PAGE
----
Breaking the silence to dispel the myths & misconceptions of mental illness
For those who know me personally, this is a subject that is near & dear because of my past 12 years of episodic experiences with anxiety+depression.
While progress has been made to eliminate the prevalent stigma of mental illness from 30 years ago (like: 'you'll be locked up in an asylum, never to be seen or heard from again'), there are still negative, demoralizing messages and perceptions throughout our culture that 'in-between the lines' propagate the myths & misconceptions that a person is damaged, broken, chronically ill.
Semantic meanings of words like anxiety disorder, mental illness and chronic depression, disenfranchise people who experience what I propose is a very common & natural fail-safe/signal system of the body; one that is trying to alert you of a problem. While the end result and physical manifestation of 'depression' looks very similar symptomatically in everyone who experiences it, the causes are exponentially varied -- to the nth degree. Unlike a physical body signals that can examine a problem with tests to 'see' it, ones of the mind & emotions are less tangible; more complex, multifaceted and unique to each individual's experience. Ambiguity makes it easier for people on the outside to misunderstand, assume that the problem is without a solution and hold near mystical beliefs about its causes.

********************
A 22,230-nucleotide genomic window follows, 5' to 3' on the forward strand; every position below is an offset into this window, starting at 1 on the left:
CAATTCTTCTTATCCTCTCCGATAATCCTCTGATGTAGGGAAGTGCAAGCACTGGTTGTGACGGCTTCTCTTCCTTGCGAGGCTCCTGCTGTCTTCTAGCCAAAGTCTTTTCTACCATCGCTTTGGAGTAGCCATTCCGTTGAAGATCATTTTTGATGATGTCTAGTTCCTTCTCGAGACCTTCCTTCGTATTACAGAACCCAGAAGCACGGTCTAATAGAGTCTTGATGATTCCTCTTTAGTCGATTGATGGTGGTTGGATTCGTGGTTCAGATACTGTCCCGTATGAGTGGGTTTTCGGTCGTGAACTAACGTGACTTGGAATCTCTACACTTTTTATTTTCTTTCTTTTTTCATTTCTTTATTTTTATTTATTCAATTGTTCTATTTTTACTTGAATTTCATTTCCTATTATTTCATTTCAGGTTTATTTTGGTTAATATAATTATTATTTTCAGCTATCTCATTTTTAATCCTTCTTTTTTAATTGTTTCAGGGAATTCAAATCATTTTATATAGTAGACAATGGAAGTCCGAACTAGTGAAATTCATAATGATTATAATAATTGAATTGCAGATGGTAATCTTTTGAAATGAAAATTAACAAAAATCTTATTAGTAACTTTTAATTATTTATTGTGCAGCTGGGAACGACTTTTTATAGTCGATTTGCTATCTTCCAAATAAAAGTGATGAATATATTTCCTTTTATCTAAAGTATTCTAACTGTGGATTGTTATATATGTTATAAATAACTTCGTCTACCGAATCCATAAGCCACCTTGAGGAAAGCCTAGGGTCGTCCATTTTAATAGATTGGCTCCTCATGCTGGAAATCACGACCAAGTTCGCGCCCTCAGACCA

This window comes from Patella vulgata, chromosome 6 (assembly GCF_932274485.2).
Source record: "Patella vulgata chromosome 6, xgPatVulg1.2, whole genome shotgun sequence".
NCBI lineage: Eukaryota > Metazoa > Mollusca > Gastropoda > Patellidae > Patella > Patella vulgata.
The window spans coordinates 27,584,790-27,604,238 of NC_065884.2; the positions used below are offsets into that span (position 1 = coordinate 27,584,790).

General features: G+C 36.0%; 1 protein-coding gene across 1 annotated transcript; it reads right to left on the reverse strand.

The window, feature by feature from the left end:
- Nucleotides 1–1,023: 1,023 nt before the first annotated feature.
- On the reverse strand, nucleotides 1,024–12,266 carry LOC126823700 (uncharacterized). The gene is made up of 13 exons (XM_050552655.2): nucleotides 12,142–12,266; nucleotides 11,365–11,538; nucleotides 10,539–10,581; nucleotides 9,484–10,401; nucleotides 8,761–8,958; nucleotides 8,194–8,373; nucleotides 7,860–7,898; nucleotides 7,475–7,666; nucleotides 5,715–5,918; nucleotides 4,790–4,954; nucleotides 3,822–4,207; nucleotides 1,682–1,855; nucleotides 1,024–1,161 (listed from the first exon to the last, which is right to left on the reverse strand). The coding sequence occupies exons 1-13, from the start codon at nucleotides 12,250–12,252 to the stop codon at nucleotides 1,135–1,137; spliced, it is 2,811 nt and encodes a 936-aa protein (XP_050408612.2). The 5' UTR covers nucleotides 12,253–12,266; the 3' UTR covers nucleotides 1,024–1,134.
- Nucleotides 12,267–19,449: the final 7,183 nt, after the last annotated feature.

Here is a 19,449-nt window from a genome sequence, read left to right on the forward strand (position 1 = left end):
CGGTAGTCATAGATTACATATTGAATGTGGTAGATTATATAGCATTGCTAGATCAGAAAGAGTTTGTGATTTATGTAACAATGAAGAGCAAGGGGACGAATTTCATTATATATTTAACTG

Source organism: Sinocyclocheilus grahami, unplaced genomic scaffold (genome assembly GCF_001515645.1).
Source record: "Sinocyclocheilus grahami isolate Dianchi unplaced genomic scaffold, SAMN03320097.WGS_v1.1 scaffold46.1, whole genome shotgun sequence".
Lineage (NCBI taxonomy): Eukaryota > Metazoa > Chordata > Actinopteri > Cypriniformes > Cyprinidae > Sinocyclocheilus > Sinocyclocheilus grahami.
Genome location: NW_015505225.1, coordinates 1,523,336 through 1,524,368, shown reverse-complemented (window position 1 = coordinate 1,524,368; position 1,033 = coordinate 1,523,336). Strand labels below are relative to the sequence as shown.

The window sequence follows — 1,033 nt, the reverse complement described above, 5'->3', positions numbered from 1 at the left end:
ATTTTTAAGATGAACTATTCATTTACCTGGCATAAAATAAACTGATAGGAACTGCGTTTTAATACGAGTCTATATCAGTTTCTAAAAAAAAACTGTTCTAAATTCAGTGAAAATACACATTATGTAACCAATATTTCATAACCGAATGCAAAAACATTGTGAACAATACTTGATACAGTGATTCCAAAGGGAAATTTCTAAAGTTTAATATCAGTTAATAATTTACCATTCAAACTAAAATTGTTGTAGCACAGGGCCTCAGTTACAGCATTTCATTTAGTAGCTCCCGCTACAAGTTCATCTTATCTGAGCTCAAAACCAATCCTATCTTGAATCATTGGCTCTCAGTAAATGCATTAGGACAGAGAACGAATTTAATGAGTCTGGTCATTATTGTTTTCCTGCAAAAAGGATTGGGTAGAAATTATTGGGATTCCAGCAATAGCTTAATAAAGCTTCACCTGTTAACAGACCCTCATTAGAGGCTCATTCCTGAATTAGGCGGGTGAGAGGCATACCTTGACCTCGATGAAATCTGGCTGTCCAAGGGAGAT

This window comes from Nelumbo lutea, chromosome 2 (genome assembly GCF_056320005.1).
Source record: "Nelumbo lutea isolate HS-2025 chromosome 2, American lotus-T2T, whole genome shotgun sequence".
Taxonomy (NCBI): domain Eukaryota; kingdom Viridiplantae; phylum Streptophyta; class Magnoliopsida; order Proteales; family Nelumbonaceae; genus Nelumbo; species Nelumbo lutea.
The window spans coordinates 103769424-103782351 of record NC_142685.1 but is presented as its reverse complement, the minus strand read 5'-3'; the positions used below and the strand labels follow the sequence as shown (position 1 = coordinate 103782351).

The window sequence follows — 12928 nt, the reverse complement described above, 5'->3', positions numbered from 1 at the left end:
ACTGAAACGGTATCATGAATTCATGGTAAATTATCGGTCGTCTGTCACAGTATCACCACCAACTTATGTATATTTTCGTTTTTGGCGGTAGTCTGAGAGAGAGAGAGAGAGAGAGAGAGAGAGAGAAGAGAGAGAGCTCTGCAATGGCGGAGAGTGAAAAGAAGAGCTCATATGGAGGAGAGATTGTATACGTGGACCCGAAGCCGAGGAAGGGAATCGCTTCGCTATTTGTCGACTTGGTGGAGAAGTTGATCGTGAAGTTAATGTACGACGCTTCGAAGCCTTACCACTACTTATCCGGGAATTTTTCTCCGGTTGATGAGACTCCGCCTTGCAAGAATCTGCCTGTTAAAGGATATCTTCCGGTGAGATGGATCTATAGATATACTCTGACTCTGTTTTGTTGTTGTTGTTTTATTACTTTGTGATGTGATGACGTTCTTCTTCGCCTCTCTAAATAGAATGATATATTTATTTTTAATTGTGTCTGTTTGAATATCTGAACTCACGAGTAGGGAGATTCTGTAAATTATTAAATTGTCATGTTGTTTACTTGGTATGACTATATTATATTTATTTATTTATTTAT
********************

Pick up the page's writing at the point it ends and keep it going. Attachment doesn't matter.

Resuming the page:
The current cultural messages have people falsely believing that they are helpless to do anything to change their situation; repressing them from ever exploring the causes/sources of the mental & emotional problems and making the necessary changes that will provide relief. Robbed of self-efficacy, people are left with few desirable options to simply numb the pain/distress enough to be able to manage through their everyday lives/responsibilities -- coping through self-medication (drugs, alcohol or... 'fill in the blank here') or through the mental health system which largely prescribes anti-depressants or tranquilizers as a first and only defense.